TALK OF THE TRADE

TV trial specialist courts the British

Is it time for live television coverage of British courts? The sobering clips of the O J Simpson trial, so far removed from tightly scripted screen fiction, is raising the issue once again.

All the clips shown worldwide, and the weekly programme screened in Britain by BBC2, are supplied by a remote control camera operated by Court TV, a specialist American cable channel.

Steven Brill, Court TV's founder and part-owner, has been in London calling on top lawyers and the Law Society in a bid to set up an experiment to bring live court coverage here.

A sleek graduate of Yale Law School, Brill dreamt up the 24-hour service three-and-a-half years ago, building on the string of 300 journalists he already employed on his magazine, The American Lawyer (co-founded with funds from Associated Newspapers), and a string of regionalised law newspapers.

He says: "The Simpson case is probably the worst thing for cameras in court." By this, he means that while Court TV's wall-to-wall coverage relays it straight, "the rest of the reporting has been so sleazy".

Ruling the roost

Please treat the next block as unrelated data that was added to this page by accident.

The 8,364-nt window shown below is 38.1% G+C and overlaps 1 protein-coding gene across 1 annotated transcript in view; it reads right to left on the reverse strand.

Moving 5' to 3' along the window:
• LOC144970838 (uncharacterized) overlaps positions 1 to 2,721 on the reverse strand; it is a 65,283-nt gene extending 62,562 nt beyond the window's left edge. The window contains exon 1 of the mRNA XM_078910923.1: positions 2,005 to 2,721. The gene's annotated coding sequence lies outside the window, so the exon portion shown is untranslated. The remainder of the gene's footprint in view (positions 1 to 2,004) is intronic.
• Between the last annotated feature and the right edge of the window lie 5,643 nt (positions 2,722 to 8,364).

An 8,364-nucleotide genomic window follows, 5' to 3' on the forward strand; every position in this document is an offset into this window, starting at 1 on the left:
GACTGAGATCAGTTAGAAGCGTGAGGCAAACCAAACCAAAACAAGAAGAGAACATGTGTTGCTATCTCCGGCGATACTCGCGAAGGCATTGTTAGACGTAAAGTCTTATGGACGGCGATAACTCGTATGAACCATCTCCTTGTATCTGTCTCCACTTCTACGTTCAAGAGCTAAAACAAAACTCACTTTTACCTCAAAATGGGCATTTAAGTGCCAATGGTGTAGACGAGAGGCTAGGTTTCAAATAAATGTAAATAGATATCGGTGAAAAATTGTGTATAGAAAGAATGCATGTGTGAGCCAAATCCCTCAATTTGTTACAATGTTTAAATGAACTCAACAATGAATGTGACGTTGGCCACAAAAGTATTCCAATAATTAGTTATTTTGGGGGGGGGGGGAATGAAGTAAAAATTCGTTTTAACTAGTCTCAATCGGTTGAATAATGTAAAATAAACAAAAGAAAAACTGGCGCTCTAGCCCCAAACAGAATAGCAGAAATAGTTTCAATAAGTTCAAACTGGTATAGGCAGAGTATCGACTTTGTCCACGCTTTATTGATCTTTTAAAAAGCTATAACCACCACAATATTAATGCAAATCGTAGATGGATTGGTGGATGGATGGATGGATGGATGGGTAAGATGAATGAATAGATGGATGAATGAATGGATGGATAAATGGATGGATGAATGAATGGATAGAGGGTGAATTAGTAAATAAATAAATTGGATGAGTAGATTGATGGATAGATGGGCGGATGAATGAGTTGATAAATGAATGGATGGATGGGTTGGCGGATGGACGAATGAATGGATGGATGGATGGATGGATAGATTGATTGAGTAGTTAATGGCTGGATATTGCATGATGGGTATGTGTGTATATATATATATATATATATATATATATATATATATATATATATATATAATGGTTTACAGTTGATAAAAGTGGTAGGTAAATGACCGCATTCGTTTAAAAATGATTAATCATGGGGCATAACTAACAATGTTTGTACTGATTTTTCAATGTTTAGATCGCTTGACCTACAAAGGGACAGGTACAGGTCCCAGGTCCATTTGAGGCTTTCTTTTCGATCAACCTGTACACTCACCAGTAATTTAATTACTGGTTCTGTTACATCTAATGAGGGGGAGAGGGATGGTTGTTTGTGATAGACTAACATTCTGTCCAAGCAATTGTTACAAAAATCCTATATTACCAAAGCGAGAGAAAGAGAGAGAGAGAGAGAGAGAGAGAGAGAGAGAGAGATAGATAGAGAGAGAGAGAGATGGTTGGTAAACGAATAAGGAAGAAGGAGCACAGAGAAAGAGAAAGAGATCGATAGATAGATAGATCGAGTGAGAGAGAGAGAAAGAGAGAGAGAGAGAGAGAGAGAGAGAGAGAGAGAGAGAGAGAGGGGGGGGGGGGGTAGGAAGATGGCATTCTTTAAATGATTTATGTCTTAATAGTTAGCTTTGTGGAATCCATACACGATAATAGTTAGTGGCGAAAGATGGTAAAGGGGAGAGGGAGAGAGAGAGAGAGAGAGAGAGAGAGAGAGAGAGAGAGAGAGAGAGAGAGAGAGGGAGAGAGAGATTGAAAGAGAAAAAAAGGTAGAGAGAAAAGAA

Continued growth in the sales of National Magazine's Good Housekeeping to 518,000 a month in the latest ABCs (June to December 1994) - the highest in its 53-year history, is contributing to the downward plod of the two old supermarket check-out magazines, Family Circle and Living, both owned by IPC.

Family Circle and Living were purchased six years ago from International Thomson for pounds 30 million - just before they lost their privileged positions. Since then, they have lost a combined 56,000 copies annually. IPC has not experienced the Good Housekeeping magic touch with its two middle- class home magazines: Homes & Gardens has stood still, while Ideal Home has shed 38,000 readers to a low of 215,000 copies year on year.

Compensation has come with Homes & Ideas, the title launched in 1993 as a lookalike to National Magazine's House Beautiful, subject of a recently settled legal tussle, which has hit 285,000 copies.

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